I have revisited this recently, and am encouraged to see it's continuing relevance for couples starting their sexual lives together. Written by an Australian couple, it starts with grounding sexuality in the bible, looking at both the blessing it is in God’s eyes but how it has also been marred by sin. Then it turns to how sex works, early sexual experiences of the honeymoon and first year together, and addresses common problems couples face in the early years. A solid resource that covers the basics, but also has references for further reading in more detail. However, it is now 20 years old and it beginning to feel it. The recommended books are are mostly pre-2000 and no longer the best available. If this was updated, it could be excellent, until that time, it’s still solidly good.

The Great Sex Rescue, Sheila Wray Gregoire, Rebecca Gregoire Lindenbach and Joanna Sawatsky (Baker Books, 2021)This is a challenging and insightful book that encourages Christian marriages to great, passionate, other person-centred sex that is enjoyable for both spouses. It includes lots of research about the things that Christian women experience, enjoy and struggle with in the bedroom, as well as tearing apart the teaching in a range of Christian books on sex and marriage.

Sheet Music, Dr Kevin Leman (Tyndale, 2008)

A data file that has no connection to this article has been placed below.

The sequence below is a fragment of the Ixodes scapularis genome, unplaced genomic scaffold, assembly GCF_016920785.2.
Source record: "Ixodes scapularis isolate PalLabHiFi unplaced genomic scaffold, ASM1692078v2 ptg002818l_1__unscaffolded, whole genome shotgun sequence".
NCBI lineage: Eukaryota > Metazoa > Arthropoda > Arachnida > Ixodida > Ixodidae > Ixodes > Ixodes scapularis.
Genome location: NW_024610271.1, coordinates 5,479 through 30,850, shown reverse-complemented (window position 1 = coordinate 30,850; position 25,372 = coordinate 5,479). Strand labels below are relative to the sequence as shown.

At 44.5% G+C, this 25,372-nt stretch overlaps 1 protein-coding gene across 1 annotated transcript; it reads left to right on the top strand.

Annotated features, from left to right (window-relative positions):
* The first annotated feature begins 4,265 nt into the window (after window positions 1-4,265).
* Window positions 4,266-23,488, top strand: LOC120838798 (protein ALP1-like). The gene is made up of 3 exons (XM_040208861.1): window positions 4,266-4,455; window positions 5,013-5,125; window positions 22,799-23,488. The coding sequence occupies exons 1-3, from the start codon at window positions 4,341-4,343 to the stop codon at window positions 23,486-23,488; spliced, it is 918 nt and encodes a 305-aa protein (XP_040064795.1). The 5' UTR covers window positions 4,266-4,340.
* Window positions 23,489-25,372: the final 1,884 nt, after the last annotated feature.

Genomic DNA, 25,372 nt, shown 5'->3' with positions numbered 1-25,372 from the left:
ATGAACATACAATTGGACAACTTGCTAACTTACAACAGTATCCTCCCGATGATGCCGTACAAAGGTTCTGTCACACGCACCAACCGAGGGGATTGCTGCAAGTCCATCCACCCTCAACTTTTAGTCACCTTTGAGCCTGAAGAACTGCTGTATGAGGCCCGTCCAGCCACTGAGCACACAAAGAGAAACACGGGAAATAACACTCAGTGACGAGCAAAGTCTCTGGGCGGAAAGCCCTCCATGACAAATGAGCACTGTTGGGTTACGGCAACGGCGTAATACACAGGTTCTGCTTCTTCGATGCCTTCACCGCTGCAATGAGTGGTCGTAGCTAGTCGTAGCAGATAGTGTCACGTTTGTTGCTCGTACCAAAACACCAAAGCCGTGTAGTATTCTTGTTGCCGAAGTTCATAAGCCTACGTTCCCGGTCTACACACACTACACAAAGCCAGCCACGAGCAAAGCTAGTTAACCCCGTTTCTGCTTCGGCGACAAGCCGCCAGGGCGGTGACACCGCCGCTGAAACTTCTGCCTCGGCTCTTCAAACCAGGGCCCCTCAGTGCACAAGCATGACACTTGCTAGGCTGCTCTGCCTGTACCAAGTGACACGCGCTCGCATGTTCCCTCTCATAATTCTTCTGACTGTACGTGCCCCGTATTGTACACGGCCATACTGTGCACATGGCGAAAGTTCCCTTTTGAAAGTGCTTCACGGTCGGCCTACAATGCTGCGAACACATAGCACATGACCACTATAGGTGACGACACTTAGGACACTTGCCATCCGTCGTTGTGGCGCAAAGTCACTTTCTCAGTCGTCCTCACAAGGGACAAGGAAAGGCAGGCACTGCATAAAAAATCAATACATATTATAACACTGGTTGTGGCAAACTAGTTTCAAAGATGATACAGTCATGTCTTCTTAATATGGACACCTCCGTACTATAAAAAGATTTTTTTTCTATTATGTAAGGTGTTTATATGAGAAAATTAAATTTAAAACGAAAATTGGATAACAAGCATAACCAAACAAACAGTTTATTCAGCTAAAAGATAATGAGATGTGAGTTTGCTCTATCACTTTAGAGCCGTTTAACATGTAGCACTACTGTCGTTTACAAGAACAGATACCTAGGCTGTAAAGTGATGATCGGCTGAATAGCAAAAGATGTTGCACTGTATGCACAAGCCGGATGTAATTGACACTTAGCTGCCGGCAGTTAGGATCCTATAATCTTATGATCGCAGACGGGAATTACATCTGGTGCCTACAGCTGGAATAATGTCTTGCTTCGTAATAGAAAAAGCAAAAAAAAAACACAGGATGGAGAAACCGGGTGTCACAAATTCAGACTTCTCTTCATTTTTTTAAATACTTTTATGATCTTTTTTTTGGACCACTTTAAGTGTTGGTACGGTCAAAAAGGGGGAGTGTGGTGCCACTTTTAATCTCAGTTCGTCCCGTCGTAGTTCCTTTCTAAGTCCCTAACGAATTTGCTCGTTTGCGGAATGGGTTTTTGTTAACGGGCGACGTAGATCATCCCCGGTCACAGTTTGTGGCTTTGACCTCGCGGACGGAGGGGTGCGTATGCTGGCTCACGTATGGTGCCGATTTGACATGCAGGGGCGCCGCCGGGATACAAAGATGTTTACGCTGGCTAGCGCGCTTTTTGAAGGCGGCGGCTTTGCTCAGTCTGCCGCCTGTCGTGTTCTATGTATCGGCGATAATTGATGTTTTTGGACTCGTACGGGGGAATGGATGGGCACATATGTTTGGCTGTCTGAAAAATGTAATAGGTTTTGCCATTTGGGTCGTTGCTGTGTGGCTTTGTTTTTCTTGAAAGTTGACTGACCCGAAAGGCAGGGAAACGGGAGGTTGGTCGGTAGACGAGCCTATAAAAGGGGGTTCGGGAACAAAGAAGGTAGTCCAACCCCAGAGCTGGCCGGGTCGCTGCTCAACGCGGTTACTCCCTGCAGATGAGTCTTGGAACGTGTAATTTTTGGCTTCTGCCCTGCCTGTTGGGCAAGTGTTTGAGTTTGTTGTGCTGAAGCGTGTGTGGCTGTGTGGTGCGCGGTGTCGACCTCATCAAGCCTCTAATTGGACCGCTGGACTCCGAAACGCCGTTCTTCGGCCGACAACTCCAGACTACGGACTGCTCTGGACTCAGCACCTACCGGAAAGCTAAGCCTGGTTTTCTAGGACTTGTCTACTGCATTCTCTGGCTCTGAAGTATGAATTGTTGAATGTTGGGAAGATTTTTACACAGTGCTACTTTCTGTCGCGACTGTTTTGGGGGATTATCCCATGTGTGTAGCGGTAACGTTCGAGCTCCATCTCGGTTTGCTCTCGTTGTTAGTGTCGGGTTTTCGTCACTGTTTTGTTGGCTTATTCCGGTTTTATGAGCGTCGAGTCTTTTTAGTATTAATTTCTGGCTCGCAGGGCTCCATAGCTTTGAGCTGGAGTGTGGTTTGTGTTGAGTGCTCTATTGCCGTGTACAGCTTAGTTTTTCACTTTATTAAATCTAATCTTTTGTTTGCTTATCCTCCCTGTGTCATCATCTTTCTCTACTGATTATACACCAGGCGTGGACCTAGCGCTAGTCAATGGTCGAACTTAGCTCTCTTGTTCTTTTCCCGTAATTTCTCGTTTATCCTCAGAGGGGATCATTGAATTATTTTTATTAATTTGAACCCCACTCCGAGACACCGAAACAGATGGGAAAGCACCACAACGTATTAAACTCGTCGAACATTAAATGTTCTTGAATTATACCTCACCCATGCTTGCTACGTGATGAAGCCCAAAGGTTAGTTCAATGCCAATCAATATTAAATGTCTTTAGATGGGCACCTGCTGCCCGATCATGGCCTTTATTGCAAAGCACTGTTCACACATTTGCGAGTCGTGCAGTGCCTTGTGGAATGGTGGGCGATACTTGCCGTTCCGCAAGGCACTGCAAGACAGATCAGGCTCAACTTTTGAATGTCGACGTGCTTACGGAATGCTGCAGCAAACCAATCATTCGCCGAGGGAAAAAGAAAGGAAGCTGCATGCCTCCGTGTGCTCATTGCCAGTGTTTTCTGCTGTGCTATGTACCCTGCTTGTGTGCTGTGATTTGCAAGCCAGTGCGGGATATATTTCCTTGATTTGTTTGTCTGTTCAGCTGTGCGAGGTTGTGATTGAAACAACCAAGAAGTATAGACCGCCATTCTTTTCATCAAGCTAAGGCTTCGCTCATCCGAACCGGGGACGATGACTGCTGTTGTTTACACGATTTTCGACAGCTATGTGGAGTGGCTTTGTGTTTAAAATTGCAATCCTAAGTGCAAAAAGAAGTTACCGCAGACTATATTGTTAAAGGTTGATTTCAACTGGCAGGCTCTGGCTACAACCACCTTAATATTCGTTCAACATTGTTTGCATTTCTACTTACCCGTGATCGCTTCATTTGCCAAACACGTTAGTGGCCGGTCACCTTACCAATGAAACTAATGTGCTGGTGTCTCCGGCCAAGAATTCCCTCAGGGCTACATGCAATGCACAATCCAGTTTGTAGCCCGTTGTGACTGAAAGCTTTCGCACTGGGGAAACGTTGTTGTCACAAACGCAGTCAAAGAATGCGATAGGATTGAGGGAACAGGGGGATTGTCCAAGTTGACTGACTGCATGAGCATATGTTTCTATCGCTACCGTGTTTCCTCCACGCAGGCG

Written by an American psychologist, this is an amusing and frank approach to married sexuality, with detailed information on how sex works, especially in the beginning, then progressing to life together and some common issues couples face. Written in a chatty style, with illustrations, anecdotes and idiom, it may be harder reading for those with English as a second language. Very American and some may find his ‘male-centred’ tone a bit off-putting, it assumes some stereotypes. However, it gives detailed information with no holds barred, so can be helpful for a couple who want ideas on how to improve the intimate side of things, or who are after some specific information as to how to start off sexually. Loosely Christian, but with no structured theological framework.

Where did my libido go? Dr Rosie King (Random House, 2010)